Remote Worker Taxation

Remote Worker Taxation: The Tale of Competing State Financial Gain

By FOCUS, a Leonine Business

Working remotely from the comfort of home, possibly in pajamas, has become a reality for many Americans who continue to struggle with the continued effects of the coronavirus. For some, the commute across state borders for their employment has turned into a commute from the bedroom to the home office, with a detour at the coffee pot for some caffeine-induced fuel. In the before time (pre-coronavirus), remote work was a luxury provided by few employers. In the new normal, in an attempt to limit spread of COVID, non-essential employees have been working remotely, in many cases, since March.

Historically, workers who live in one state and commute across state lines to their employer have been taxed by both states, with some home states providing tax relief in other areas to limit the tax burden on a single employee. Working across state lines has not been a new issue and states have provided reciprocity in many cases.

According to the New Jersey Division of Taxation, New Jersey offers tax credits equal to the amount a worker has paid in the state of New York. However, this is not the case for New Jerseyans who work in Pennsylvania, as state agencies have their own interstate tax agreement that allows individuals to pay taxes in the state of their residence. New Jersey residents have paid roughly $1 billion to New York, which has been forgiven on the backend by New Jersey. Many New Jerseyans have argued that their money could be better spent in their home state by providing funding to public school aid or supplementing property tax relief programs like the Homestead Benefit, which is funded by income tax revenue.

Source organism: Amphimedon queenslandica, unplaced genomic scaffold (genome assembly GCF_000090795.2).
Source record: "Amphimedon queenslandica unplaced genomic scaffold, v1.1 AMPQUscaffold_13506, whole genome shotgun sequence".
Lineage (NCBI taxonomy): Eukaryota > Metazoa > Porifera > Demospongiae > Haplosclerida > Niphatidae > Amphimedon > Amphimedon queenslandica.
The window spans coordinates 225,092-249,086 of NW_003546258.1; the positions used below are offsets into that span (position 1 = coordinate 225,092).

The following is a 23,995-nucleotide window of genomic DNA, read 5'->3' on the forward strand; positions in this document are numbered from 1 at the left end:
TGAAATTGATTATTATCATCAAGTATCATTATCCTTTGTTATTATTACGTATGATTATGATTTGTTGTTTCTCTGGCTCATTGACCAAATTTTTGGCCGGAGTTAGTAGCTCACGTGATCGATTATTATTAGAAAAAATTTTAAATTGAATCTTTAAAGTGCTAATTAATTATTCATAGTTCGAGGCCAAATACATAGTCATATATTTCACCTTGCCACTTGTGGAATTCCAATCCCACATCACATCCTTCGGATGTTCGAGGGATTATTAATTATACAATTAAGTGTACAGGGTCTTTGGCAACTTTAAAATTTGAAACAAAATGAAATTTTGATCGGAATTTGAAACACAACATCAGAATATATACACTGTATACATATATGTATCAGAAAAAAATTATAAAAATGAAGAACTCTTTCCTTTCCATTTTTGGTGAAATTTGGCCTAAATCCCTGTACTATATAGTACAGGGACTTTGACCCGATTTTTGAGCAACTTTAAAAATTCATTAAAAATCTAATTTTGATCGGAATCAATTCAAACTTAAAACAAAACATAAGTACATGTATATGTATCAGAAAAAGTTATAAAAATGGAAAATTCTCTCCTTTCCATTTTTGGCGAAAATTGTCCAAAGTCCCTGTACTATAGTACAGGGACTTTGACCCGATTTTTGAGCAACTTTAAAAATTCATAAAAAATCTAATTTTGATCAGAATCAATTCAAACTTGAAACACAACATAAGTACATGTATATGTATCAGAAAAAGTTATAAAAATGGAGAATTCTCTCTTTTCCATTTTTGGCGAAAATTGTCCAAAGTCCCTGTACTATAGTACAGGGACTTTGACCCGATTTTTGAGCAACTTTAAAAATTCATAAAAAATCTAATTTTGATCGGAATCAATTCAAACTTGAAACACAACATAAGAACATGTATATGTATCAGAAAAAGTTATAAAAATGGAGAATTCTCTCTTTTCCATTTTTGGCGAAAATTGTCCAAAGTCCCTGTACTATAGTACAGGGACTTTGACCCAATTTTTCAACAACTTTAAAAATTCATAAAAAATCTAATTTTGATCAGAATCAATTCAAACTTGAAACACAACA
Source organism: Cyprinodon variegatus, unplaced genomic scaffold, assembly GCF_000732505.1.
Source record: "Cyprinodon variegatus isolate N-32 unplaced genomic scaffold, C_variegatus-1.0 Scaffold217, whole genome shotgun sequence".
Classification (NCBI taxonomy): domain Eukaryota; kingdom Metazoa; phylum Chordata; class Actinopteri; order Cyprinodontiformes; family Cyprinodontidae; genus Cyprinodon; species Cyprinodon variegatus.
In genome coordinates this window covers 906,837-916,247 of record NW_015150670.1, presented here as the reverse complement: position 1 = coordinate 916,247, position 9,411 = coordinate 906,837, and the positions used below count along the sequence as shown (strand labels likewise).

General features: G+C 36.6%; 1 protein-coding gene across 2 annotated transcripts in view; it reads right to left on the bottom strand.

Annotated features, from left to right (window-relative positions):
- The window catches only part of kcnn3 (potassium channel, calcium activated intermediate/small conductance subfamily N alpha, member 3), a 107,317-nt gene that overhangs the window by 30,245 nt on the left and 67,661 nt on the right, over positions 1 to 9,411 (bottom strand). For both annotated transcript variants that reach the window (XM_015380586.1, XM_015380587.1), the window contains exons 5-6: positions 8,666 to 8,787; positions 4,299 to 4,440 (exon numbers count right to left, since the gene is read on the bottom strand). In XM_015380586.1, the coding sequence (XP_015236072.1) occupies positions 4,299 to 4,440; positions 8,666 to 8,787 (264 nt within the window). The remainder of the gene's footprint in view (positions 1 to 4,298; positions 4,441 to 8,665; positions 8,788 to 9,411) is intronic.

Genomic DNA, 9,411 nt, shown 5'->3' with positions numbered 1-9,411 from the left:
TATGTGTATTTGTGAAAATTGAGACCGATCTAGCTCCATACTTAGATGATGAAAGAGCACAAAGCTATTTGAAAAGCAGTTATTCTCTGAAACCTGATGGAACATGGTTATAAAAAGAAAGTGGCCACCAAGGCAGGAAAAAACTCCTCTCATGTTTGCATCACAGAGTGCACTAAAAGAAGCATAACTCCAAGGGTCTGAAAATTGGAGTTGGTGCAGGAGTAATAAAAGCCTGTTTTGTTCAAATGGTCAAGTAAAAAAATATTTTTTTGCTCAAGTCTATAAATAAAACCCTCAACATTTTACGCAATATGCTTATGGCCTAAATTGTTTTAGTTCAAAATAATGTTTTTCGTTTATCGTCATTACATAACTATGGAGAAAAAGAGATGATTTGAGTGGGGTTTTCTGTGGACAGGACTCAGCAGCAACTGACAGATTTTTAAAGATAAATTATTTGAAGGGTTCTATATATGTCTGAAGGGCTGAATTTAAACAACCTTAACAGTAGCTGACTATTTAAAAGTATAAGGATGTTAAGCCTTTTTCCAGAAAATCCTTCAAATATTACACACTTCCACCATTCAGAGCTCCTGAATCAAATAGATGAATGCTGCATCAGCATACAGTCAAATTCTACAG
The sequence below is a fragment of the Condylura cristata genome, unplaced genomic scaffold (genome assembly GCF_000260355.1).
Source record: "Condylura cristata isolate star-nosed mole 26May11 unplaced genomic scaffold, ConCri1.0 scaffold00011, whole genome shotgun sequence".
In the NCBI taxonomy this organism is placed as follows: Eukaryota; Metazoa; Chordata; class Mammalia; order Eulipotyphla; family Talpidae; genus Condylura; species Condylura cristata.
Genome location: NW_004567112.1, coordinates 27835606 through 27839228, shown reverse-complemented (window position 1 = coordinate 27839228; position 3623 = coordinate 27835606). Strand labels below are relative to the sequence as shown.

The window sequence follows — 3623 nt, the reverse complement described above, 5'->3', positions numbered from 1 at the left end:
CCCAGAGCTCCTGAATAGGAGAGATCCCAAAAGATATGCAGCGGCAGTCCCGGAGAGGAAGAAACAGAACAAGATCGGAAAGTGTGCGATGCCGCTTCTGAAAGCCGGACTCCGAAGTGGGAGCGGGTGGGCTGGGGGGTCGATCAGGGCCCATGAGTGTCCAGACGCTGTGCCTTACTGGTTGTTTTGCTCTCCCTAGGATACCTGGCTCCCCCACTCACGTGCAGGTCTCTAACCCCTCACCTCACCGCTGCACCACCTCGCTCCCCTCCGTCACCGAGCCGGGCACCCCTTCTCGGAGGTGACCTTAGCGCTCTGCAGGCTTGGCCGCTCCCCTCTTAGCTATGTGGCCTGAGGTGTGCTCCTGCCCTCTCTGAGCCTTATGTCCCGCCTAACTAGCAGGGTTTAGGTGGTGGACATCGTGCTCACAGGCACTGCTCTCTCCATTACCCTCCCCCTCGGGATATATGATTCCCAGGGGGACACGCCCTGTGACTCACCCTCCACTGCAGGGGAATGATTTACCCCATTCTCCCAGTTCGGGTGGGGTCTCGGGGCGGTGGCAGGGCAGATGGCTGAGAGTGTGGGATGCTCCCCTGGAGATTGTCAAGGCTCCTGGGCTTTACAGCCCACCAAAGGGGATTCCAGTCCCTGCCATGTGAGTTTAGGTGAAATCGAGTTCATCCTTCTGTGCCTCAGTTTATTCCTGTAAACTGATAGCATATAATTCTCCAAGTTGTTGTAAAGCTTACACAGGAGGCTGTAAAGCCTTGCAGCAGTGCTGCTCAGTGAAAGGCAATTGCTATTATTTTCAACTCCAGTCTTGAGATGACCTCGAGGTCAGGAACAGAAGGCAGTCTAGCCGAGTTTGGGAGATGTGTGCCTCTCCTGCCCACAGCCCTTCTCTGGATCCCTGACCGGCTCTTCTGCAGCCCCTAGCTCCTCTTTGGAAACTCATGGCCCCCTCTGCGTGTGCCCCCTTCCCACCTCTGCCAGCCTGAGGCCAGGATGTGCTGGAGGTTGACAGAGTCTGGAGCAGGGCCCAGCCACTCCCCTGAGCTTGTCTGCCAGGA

New Jersey has taken the first steps in reviewing their structure for remote worker taxation with the introduction of SB 3064. The bill, which would require the state treasury to report on the fiscal impacts of the current tax structure, passed the Senate on October 29 and was received in the Assembly on November 5.

The ongoing battle over remote worker taxation has also played out between New Hampshire and Massachusetts. Just this past month, New Hampshire Republican Gov. Chris Sununu directed the state Department of Justice to file a lawsuit against Massachusetts after the state’s Department of Revenue finalized a plan to tax out-of-state workers while working remotely. The Department of Revenue published and approved a final rule imposing the state’s 5.05 percent income tax on the earnings of New Hampshire residents.

States will continue to overturn and scour the metaphorical couch cushions for any possible funding sources as COVID continues to diminish financial and economic stability across the board. As second and third waves of the pandemic ravage the country, tele-work will most likely be the new normal for non-essential employees as we head into the new year and the one-year anniversary of #quarantinebody. There will likely be a rise of tension between interstate agencies as they continue to push for their respective constituent needs, while eyeing the benefits of possible increased tax revenue.

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FOCUS is a full-service 50-state government relations, strategic consulting and information services firm. Specialized services include regulatory and legislative tracking and reporting, coalition and association management, issues management, government affairs department audits, public policy research and a 50-state and global lobbyist network. Get in touch with us to learn more!